For many investors, diversification is key – a mix of equities, fixed income and cash based on your risk appetite. But when it comes to investment advice, does the same approach hold true?

Using more than one investment advisor is relatively common – an Environics Research study recently found that nearly a quarter of investors are doing so. But for some, a multi-advisor approach is less likely to be a strategy than a random situation they’ve drifted into by opening accounts with different advisors over time.

While having a few advisors can make sense in some situations, those with a haphazard approach, says Nancy Grouni, a certified financial planner with Objective Financial Partners Inc. in Markham, Ont., are unlikely to have a good idea of their overall asset allocation, what exactly they’re holding and with whom.

So, if you are one of those investors whose portfolio has evolved to include a number of advisors, it is time to take stock. First – let’s look at the pros and cons of using more than one:




Different strategies: Sometimes, says Grouni, a financial planner will recommend a client use more than one advisor as part of a strategy to pursue a couple of different investment approaches for their portfolio.

“Let’s say we would pursue an active investment approach for their non-registered assets, and perhaps a little more of a passive approach for their RRSPs or their registered assets. So that’s possible, because the two approaches can complement one another nicely.”


Diversity of skillset: As Rona Birenbaum, a certified financial planner with Caring For Clients in Toronto explains, there can also be merit in using more than one advisor if one doesn’t quite cover all your bases — let’s say one advisor explains investment concepts well, but another integrates great tax planning expertise.

“It’s rare to find one advisor that has all the knowledge and expertise that is relevant or helpful for any one individual client, and so advisors understanding their individual limitations can solve that by building a team that has multidimensional knowledge and expertise, either internally or through third-parties.”




Complexity: More advisory relationships bring extra work for clients, says Birenbaum. “You’ve got more than one advisor to keep in the loop, in terms of what’s happening with you, so it just makes for more management of more relationships,” she says.

Those who have multiple TFSA or RRSP accounts with various advisors have the added responsibility of keeping track of what they have contributed and when, to avoid accidentally over-contributing, says Grouni.

“And then you’re paying duplicate admin fees at the various institutions potentially as well,” she adds.


Overlap: Also, two advisors may not each be bringing something unique to the table, says Birenbaum. “I think that investors often aren’t in a position to actually assess how different or how complementary those two separate strategies are,” she adds.

If you end up with two similar, good quality portfolios, the downside is not necessarily the overlap itself, she says.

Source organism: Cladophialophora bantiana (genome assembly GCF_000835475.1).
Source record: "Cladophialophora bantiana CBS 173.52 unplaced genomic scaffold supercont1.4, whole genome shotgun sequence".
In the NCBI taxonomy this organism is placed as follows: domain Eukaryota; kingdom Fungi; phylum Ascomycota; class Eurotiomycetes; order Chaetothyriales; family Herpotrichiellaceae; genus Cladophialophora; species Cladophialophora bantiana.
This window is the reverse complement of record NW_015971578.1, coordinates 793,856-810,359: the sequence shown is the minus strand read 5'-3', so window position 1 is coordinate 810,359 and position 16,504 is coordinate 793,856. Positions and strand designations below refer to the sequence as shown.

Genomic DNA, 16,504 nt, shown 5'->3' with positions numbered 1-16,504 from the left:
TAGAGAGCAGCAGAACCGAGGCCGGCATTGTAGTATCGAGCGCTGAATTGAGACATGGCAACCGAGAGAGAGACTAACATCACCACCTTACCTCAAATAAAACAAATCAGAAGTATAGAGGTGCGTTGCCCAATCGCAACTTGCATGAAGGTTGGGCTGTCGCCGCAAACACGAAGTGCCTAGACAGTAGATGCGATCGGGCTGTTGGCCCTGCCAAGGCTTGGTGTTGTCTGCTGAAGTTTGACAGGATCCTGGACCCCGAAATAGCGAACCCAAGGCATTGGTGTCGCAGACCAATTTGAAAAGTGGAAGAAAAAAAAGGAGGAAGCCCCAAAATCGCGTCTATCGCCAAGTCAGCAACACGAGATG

“The disadvantage is that you’re now dealing with two people for the same outcome and if you were dealing with maybe just one of those individuals, you might qualify for lower pricing because you’ve got a higher amount with that one advisor,” says Birenbaum.


Life stage: There are two points in life when it may be helpful to have one advisory relationship, rather than several, says Birenbaum. One, she says, is during the ‘sandwich generation’ — those with both aging parents and children still at home, who are managing their careers and generally pressed for time.

Multiple advisors may also not be helpful for individuals moving into retirement, she adds, in terms of managing taxation and cash flow in a coordinated fashion.


The Process


Ultimately, a strategy like this should be deliberate, says Grouni — step one is to have a financial plan in place. “Step number two is to then develop an investment plan that integrates with your financial plan,” she adds.

When building their portfolio and asset allocation, individuals or their financial planner can then determine whether or not an approach that uses more than one advisor would be advantageous for their situation.

For those who do end up using more than one advisor, the focus will then shift to ensuring the strategy and the asset mix are maintained over time.

“Obviously, the big picture needs to be looked at, which is something that the financial planner can facilitate and liaise with the client and the managers to ensure consistency and continuity with the plan,” says Grouni.

Helen is a freelance writer specializing in news and feature articles on a variety of business, legal and investment topics. Her work has appeared in publications such as the Globe and Mail, National Post Legal Post, Fund Strategy magazine, Canadian Lawyer magazine, Benefits Canada and the Hamilton Spectator’s Hamilton Business magazine. Prior to embarking on a freelance career, Helen was the Community Content Editor for, and she previously worked as Associate Editor of Canadian Lawyer magazine/Law Times newspaper. Follow her on Twitter @helenbnichols